President Trump announced he was opening a national marine monument off the coast of southern New England to commercial fishing during a visit to Maine on Friday, an administrative rebuke of government regulation that holds big political appeal for the Maine fishing industry but little practical value.

At an hourlong roundtable with Maine fishermen in Bangor, Trump also vowed to use retaliatory tariffs to help the Maine lobster industry get better access to foreign markets, putting former Maine Gov. Paul LePage in charge of a task force on the matter, and vowed to increase the amount of federal funding to help Maine’s fishing industry survive the COVID-19 pandemic.

“You have never been treated properly, at least not for a long time,” Trump told the group. “Today I am signing a proclamation to reverse that injustice. … We are reopening the Northeast Canyon and Seamounts Marine National Monument to commercial fishing. Is that OK? Is that what you want? That’s an easy one.”

Seamounts is the only national marine monument in the Atlantic Ocean, created by executive order in September 2016 under the U.S. Antiquities Act in the final months of President Barack Obama’s administration. Commercial fishing was banned inside the 4,900-square-mile area, and commercial crabbing and lobstering was to scheduled to end in 2023.

Trump’s announcement drew applause from the eight-member fishing panel assembled inside a hangar at Bangor International Airport. The president was on his way to visit Puritan Medical Products, a medical swab manufacturer in Guilford, during his first visit to Maine since taking office in 2018.

Kristan Porter, a Cutler lobsterman who heads up the Maine Lobstermen’s Association, said the Seamounts proclamation won’t have much direct impact on the Maine fishing industry, but called it a symbolic victory. The creation of the monument, with its accompanying fishing prohibitions, was done outside of the traditional regulatory process.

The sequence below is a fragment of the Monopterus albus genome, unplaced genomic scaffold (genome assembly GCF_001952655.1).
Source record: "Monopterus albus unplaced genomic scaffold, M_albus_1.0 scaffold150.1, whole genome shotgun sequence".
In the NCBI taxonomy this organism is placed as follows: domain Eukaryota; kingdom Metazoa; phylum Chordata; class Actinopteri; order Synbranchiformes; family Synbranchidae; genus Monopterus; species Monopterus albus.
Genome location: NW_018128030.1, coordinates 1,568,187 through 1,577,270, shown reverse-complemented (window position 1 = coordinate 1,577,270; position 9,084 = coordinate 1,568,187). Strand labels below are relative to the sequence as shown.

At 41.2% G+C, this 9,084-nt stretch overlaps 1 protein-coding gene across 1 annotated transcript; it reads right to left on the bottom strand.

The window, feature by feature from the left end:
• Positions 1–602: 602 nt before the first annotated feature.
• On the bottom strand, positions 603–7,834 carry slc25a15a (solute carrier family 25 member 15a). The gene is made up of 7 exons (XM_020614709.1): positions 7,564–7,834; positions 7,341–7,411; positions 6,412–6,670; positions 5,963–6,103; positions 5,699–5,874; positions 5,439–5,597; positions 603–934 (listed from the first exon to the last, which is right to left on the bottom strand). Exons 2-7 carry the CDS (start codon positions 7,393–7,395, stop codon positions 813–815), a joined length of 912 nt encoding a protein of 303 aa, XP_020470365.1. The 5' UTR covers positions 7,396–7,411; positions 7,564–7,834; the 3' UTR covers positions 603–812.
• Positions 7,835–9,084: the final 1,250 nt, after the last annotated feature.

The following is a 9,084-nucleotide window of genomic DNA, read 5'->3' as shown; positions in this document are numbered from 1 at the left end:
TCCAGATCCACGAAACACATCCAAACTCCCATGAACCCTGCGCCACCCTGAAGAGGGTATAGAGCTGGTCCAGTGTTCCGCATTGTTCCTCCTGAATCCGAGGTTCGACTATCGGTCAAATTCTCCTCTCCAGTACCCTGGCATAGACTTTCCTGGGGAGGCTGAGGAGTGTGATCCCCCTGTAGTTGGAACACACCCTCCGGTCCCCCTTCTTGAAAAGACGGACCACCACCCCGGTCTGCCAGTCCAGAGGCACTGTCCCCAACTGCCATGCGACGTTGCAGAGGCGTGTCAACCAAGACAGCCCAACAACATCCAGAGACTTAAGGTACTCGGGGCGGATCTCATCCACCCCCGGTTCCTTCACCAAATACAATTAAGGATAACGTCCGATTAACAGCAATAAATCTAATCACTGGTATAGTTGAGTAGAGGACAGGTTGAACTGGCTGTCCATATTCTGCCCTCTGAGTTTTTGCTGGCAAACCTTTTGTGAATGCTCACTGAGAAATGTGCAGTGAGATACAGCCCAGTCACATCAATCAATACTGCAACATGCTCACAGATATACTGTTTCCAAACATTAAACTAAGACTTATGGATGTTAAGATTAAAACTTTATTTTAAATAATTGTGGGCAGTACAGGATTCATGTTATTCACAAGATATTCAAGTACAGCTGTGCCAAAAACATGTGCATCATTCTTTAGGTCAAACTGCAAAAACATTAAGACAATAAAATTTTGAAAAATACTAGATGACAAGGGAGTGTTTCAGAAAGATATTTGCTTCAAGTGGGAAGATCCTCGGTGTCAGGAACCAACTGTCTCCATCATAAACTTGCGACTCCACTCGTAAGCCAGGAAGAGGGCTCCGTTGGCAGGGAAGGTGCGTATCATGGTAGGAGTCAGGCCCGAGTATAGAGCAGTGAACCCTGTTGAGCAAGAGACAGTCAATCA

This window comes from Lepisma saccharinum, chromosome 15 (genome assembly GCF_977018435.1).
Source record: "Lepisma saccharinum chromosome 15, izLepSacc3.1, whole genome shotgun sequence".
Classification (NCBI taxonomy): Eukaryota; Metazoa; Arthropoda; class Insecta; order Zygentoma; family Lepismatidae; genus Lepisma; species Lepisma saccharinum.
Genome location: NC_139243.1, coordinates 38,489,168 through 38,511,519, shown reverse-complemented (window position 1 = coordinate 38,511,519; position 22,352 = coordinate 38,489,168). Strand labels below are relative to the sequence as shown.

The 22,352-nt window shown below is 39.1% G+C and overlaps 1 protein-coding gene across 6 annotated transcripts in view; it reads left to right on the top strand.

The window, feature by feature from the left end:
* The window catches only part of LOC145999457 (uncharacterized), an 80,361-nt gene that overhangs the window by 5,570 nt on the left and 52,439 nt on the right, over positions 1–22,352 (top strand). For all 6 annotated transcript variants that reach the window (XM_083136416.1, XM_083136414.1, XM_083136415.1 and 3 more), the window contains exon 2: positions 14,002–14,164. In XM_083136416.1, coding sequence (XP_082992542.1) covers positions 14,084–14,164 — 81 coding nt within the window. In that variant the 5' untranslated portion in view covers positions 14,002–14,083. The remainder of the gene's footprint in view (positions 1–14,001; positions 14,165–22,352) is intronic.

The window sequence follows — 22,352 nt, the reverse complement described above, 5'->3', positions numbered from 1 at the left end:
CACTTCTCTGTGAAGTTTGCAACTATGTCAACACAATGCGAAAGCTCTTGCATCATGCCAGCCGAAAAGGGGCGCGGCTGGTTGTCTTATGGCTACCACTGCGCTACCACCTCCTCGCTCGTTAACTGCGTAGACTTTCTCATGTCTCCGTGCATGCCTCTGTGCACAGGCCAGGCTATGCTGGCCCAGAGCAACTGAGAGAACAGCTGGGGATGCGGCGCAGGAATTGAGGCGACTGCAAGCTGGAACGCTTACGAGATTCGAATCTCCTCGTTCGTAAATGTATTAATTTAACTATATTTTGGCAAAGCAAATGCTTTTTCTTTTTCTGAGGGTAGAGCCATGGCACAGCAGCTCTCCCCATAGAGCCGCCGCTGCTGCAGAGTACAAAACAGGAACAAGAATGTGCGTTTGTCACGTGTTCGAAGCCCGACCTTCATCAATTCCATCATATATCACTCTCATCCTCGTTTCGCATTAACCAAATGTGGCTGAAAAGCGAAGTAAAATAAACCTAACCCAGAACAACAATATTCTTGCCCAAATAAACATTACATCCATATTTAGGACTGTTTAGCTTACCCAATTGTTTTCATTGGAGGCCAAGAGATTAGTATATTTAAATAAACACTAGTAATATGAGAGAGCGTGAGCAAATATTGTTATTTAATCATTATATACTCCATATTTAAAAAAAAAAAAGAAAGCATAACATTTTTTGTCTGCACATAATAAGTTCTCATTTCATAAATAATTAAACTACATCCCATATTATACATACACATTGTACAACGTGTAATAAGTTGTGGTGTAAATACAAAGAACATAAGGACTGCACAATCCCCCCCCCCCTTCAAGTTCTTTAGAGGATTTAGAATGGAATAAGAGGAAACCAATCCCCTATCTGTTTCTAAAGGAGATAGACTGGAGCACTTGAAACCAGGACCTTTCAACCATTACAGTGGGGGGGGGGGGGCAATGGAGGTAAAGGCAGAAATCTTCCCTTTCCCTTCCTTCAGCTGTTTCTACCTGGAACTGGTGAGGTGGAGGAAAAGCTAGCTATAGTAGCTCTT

“It was a backroom deal,” Porter said of Seamounts. “Those kind of deals never work out well for fishermen. We think our expertise and our knowledge should count for something, and we don’t want to get left out of the process, whether it’s creating a monument or protecting right whales.”

Porter asked Trump to help the Maine lobster industry survive the pending federal regulations underway to protect the endangered right whale from deadly entanglement in the vertical ropes that link a lobsterman’s traps to surface buoys. He worries the government is ignoring the advice of fishermen who claim Maine buoy lines cause no harm to right whales.

The regulations are being written at the same time a federal court is considering a lawsuit brought by environmental groups that claim the federal government has failed to protect the endangered whale from the lobster industry. In April, a federal judge found regulators violated the Endangered Species Act by downplaying the lobster industry’s impact on the whales.

“I assume there’s a good solution to that, right?” Trump asked U.S. Interior Secretary David Bernhardt. Trump then ordered Bernhardt, whose agency does not regulate marine fisheries or marine mammal protection, to find a solution. “I want to protect the whale, too,” Trump added. “As long as we can protect the whale, I’m going to do it.”